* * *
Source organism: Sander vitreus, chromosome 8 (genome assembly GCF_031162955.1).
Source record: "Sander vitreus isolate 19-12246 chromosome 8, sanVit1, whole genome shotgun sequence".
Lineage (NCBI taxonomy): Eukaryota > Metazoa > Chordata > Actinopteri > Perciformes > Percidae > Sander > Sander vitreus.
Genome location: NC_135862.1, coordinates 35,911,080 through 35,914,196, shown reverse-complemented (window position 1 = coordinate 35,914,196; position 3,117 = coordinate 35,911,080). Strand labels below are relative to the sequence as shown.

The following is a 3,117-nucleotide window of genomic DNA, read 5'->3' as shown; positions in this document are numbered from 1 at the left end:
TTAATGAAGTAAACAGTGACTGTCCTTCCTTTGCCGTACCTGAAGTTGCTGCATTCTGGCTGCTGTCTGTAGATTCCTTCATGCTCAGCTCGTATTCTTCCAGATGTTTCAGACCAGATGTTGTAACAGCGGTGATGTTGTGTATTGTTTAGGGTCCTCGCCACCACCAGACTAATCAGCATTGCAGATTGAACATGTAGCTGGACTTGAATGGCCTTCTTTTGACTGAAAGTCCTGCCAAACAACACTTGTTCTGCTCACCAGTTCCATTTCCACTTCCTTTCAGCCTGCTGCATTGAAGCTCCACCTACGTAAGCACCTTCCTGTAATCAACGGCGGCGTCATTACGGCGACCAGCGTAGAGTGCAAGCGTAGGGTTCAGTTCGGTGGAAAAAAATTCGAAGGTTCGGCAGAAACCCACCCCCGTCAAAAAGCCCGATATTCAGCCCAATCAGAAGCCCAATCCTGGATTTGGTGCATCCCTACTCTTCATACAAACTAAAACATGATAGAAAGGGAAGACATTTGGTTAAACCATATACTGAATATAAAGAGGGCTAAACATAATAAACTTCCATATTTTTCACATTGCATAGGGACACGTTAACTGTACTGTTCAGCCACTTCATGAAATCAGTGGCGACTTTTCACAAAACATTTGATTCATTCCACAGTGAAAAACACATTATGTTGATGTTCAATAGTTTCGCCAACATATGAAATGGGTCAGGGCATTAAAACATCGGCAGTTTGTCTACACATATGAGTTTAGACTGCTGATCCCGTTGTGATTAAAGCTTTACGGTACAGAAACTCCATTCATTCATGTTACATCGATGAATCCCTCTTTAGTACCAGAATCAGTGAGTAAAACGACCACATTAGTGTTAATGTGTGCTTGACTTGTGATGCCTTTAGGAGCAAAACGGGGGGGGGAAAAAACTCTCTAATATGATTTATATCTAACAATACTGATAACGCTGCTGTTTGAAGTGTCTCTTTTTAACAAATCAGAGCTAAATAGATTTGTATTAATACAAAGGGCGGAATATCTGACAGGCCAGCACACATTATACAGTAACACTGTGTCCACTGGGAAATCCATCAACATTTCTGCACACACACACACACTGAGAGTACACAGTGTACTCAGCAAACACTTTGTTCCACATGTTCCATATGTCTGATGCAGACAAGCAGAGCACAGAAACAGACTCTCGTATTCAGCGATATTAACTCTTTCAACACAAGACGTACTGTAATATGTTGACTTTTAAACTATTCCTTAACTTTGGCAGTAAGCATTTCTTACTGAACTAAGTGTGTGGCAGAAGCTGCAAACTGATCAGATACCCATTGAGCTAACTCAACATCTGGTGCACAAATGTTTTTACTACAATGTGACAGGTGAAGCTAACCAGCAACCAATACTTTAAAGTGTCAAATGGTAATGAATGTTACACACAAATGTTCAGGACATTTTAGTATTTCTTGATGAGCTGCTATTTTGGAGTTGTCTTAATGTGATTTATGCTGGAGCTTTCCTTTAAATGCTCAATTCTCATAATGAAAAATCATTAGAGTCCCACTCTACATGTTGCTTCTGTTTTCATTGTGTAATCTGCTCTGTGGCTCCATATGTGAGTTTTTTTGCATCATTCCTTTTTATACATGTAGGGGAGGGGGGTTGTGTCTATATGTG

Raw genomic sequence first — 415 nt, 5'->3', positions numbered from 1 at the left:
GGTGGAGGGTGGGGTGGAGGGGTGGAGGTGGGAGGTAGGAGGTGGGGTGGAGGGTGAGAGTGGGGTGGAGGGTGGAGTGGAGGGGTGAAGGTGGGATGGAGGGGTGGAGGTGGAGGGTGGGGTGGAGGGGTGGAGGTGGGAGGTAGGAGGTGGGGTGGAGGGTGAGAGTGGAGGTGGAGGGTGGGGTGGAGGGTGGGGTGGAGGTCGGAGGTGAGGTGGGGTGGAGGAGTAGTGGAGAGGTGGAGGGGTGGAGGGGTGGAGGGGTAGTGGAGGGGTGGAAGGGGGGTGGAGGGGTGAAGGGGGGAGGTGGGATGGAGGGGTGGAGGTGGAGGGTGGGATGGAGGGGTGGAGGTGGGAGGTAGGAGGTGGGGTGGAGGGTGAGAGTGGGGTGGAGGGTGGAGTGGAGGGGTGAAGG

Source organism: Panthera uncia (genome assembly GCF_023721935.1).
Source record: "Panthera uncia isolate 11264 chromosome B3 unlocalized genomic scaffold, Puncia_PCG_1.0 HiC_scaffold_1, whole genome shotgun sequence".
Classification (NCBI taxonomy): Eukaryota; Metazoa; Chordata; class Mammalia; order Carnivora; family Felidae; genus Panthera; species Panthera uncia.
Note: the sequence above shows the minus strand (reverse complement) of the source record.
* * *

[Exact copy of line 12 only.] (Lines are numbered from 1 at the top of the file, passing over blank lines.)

Note: the sequence above shows the minus strand (reverse complement) of the source record.